For B. microti PCR-positive samples amplified using primer BJ1/BN2, two overlapping fragments, with both longer than 1700 bp in length, of the 18S rRNA genes were amplified by PCR amplifications. The near full-length 18S rRNA gene sequences were obtained by assembly of the two large overlapping fragments. The primer pairs for the two amplifications were Piro1F/rRNA3′ and Piro2F/Piro6R [16, 17], respectively. The primer Prio2F was almost the same as Prio0F from reference [17] except the replacement of a “C” with “S”. The conditions for amplifying the two large fragments were the same as those mentioned above except for the extension time in 38 cycles, which was 1 min 20 s. Amplicons were also sequenced directly but using two more primers (Ba-SL and Ba-SR) besides the amplifying primers for full sequencing. Sequence assembly was performed using ContigExpress of Vector NTI Suite version 9.0 (Thermo Fisher Scientific Inc., Waltham, USA). All sequences of primers used in this study are listed in Additional file 1: Table S1; the diagram for illustrating the positions and length of primers, the amplified fragments and the near full-length 18S rRNA gene is shown in Additional file 2.

For phylogenetic analysis, nucleotide sequences of 18S rRNA genes from another 34 isolates of B. microti from the USA, Europe, and Asia were included for comparison. Additionally incorporated were Babesia duncani WA1 from the USA, Babesia divergens from Europe, Babesia crassa-like pathogen (Babesia sp. strain H110), Babesia venatorum, and Babesia sp. XXB/Hangzhou from China, which were included as the outgroup. All sequences used in phylogenetic analysis were downloaded from GenBank and listed in Additional file 1: Table S2. The phylogenetic tree was constructed by the Neighbor-Joining method with the p-distance model as implemented in MEGA7 [18]. Phylogenetic analysis using maximum parsimony method was also conducted to examine the reliability of the resulting phylogenetic tree.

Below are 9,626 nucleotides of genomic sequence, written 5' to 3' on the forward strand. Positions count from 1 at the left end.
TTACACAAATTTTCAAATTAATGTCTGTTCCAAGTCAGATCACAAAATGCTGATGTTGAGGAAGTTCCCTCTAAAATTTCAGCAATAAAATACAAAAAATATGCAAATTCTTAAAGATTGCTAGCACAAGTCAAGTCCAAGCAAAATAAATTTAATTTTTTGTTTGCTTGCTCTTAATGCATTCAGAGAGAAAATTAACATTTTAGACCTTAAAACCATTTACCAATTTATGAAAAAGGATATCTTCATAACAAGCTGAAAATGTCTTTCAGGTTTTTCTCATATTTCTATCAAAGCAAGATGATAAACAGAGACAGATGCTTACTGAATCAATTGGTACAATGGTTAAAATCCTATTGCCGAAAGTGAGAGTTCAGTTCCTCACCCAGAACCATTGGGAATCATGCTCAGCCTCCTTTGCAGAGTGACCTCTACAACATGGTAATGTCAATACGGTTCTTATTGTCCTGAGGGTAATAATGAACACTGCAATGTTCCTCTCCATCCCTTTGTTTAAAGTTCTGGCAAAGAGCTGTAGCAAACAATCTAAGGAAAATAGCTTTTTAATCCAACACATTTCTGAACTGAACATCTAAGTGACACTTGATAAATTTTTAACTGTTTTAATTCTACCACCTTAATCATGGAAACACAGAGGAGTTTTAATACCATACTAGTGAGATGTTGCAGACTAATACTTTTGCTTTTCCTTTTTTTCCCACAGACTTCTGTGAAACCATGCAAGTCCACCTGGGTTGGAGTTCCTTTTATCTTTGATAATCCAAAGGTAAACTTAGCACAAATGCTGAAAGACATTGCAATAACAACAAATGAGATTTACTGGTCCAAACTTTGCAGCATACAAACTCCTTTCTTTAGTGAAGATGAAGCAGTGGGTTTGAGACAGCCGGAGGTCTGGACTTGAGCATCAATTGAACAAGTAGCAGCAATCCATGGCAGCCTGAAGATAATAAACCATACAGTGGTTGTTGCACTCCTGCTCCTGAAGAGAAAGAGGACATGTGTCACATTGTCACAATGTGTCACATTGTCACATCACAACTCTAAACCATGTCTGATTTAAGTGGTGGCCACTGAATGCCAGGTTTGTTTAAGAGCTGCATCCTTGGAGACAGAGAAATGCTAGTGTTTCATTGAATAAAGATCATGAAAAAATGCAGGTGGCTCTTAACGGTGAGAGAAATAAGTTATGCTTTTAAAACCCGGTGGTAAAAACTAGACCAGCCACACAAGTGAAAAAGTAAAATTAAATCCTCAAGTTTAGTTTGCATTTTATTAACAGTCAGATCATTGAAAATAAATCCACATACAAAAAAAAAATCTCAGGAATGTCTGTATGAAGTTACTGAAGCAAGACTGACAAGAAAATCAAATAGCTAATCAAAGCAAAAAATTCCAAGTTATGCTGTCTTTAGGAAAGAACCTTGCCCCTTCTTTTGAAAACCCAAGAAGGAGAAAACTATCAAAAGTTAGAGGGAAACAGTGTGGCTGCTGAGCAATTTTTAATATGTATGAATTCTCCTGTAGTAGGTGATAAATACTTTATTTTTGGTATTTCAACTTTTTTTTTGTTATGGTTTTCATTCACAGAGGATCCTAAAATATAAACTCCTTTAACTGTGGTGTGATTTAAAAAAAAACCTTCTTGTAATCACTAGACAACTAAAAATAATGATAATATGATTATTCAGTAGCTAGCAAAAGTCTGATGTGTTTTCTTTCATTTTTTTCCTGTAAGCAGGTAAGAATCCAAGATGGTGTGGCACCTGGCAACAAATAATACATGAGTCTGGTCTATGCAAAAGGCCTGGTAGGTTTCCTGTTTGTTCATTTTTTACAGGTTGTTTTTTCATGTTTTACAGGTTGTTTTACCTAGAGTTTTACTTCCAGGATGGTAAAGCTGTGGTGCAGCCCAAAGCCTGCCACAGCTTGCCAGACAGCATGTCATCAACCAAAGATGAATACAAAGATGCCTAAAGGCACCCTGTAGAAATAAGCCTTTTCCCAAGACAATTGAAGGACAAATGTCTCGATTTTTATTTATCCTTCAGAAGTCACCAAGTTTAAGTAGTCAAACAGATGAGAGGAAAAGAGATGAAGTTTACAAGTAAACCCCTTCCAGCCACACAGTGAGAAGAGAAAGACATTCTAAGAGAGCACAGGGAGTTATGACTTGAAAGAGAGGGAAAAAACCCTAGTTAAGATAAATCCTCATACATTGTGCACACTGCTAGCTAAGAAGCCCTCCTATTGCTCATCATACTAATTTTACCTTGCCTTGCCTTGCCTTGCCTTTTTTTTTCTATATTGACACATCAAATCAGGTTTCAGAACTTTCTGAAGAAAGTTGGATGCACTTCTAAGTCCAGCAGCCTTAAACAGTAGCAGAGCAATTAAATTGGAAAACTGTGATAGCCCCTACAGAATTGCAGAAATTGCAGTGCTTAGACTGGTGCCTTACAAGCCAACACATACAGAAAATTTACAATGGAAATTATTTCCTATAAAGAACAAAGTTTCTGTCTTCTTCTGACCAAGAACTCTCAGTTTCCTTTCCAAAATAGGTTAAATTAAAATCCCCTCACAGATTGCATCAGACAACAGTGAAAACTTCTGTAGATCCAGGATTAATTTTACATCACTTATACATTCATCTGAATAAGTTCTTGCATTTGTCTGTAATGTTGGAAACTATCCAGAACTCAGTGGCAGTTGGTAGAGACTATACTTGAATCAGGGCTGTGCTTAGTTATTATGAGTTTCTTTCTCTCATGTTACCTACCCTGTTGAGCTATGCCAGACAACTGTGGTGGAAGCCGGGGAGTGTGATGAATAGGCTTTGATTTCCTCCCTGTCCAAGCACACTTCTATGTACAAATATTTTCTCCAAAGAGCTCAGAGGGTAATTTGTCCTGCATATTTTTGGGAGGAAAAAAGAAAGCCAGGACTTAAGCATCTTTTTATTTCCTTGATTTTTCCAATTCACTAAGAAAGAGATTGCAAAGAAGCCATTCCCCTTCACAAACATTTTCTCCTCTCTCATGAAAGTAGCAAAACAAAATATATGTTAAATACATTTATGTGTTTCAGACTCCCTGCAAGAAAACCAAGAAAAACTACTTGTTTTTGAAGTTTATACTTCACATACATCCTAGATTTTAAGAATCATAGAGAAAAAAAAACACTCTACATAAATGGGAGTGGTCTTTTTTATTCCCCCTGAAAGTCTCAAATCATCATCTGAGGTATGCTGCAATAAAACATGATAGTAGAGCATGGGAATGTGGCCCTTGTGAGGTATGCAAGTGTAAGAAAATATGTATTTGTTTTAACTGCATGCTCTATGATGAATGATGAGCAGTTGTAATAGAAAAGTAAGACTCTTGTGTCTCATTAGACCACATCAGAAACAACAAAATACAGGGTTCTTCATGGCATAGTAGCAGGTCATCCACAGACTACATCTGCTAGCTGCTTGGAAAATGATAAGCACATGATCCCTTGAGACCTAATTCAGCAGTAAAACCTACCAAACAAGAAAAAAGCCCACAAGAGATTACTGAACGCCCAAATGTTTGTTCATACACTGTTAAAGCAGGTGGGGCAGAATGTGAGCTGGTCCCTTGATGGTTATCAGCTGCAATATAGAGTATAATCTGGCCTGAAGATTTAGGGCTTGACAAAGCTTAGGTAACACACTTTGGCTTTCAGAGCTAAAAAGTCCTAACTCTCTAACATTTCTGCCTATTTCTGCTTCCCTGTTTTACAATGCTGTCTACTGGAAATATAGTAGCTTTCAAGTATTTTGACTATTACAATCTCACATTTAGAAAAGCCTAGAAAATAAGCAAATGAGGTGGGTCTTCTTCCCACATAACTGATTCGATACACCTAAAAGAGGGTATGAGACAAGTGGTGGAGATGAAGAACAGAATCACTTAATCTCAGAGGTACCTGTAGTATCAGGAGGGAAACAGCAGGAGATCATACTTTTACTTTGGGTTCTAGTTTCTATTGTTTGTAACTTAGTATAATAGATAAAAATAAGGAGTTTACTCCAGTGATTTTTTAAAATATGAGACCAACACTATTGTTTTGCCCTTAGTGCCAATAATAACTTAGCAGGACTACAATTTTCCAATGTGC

Morphology observation of Babesia microti parasites

Blood smears were made from captured animals from the district of Miyun in 2018. The smears were fixed with 100% methanol, stained with diluted Giemsa solution (Catalog number: SLBS0364, Sigma-Aldrich) for 10 min; morphology observation was performed under a light microscope at × 1000 magnification with oil immersion.

Statistical analysis

The association between sampling time, altitude of sampling sites, ecological habitats, developmental stages, genders of collected mammals, and Babesia microti infection were analyzed using univariate analyses based on chi-square (χ2) test. The risk factors for B. microti infection were analyzed based on multivariate logistic regression. Significance level for all tests was set at P < 0.05. All analyses were conducted using SPSS version 19.0 (IBM Corp, Armonk, USA).


Prevalence of Babesia microti in small mammals in Beijing

A total of 1391 small mammals were trapped at 88 various sites from all of the 16 urban, suburban, and outer suburban districts of Beijing (Fig. 1, Table 1). The small mammals belong to the two orders—Rodentia and Insectivora—and represent four families, eight genera, and nine species (Table 2). Sequence alignment showed that an average of 12.1% (168/1391) small mammals were positive for B. microti infection (Tables 1 and 2).